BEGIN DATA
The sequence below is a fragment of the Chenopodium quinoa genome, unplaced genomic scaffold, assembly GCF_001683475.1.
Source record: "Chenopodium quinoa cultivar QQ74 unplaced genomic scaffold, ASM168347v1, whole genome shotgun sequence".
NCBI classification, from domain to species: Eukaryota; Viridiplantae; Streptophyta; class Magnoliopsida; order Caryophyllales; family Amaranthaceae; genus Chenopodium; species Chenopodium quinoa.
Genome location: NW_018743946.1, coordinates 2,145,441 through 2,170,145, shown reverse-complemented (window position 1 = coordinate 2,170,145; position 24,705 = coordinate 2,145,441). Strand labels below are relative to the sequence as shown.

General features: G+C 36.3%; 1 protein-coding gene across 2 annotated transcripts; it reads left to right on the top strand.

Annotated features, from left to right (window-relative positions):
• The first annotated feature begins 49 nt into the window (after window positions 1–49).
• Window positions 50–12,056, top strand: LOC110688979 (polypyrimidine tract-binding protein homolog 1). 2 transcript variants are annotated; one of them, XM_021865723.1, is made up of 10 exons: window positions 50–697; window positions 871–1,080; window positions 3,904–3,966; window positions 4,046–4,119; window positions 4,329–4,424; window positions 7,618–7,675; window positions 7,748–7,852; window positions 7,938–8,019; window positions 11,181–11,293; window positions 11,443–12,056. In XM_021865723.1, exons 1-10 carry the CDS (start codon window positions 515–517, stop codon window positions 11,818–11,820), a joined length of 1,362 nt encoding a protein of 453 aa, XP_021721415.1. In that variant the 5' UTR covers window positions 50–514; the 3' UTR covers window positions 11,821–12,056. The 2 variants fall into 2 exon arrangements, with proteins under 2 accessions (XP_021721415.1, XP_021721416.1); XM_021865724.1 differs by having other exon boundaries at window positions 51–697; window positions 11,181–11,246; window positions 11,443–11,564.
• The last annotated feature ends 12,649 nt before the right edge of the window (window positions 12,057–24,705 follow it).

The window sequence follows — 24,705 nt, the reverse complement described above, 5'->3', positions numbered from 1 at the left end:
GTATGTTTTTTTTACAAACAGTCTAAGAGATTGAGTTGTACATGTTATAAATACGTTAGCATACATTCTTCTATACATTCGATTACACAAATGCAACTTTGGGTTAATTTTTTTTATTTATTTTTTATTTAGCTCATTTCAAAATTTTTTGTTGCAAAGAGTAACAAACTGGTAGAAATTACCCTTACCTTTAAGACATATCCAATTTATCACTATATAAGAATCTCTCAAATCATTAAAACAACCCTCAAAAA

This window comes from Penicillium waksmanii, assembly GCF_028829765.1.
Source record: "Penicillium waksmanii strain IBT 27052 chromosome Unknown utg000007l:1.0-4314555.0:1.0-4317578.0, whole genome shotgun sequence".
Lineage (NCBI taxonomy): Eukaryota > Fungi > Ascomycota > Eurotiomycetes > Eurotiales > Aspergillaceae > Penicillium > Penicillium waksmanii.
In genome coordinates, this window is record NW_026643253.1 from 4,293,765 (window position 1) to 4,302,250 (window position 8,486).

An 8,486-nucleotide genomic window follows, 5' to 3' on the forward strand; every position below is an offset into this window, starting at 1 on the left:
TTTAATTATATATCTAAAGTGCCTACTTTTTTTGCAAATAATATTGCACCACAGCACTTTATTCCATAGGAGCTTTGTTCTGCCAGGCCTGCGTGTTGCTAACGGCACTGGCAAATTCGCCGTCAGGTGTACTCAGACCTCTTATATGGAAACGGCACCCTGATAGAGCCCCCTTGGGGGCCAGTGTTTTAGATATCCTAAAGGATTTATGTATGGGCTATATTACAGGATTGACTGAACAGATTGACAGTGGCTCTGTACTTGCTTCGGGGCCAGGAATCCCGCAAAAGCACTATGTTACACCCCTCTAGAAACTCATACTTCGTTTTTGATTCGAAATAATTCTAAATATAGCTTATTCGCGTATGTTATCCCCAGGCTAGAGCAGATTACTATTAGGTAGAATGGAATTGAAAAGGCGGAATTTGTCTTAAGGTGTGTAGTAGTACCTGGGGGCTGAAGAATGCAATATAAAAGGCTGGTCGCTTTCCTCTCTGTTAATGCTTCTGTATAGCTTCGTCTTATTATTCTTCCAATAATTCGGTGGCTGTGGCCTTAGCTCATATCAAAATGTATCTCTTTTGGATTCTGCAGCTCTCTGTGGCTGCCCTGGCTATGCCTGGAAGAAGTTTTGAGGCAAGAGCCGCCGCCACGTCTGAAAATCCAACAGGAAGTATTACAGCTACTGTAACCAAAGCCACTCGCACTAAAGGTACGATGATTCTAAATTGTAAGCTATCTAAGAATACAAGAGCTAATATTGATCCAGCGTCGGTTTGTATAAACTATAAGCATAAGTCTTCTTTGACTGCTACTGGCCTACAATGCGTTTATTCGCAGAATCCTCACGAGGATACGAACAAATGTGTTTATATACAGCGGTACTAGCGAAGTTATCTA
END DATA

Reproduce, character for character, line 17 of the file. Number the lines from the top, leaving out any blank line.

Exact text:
TTTAATTATATATCTAAAGTGCCTACTTTTTTTGCAAATAATATTGCACCACAGCACTTTATTCCATAGGAGCTTTGTTCTGCCAGGCCTGCGTGTTGCTAACGGCACTGGCAAATTCGCCGTCAGGTGTACTCAGACCTCTTATATGGAAACGGCACCCTGATAGAGCCCCCTTGGGGGCCAGTGTTTTAGATATCCTAAAGGATTTATGTATGGGCTATATTACAGGATTGACTGAACAGATTGACAGTGGCTCTGTACTTGCTTCGGGGCCAGGAATCCCGCAAAAGCACTATGTTACACCCCTCTAGAAACTCATACTTCGTTTTTGATTCGAAATAATTCTAAATATAGCTTATTCGCGTATGTTATCCCCAGGCTAGAGCAGATTACTATTAGGTAGAATGGAATTGAAAAGGCGGAATTTGTCTTAAGGTGTGTAGTAGTACCTGGGGGCTGAAGAATGCAATATAAAAGGCTGGTCGCTTTCCTCTCTGTTAATGCTTCTGTATAGCTTCGTCTTATTATTCTTCCAATAATTCGGTGGCTGTGGCCTTAGCTCATATCAAAATGTATCTCTTTTGGATTCTGCAGCTCTCTGTGGCTGCCCTGGCTATGCCTGGAAGAAGTTTTGAGGCAAGAGCCGCCGCCACGTCTGAAAATCCAACAGGAAGTATTACAGCTACTGTAACCAAAGCCACTCGCACTAAAGGTACGATGATTCTAAATTGTAAGCTATCTAAGAATACAAGAGCTAATATTGATCCAGCGTCGGTTTGTATAAACTATAAGCATAAGTCTTCTTTGACTGCTACTGGCCTACAATGCGTTTATTCGCAGAATCCTCACGAGGATACGAACAAATGTGTTTATATACAGCGGTACTAGCGAAGTTATCTA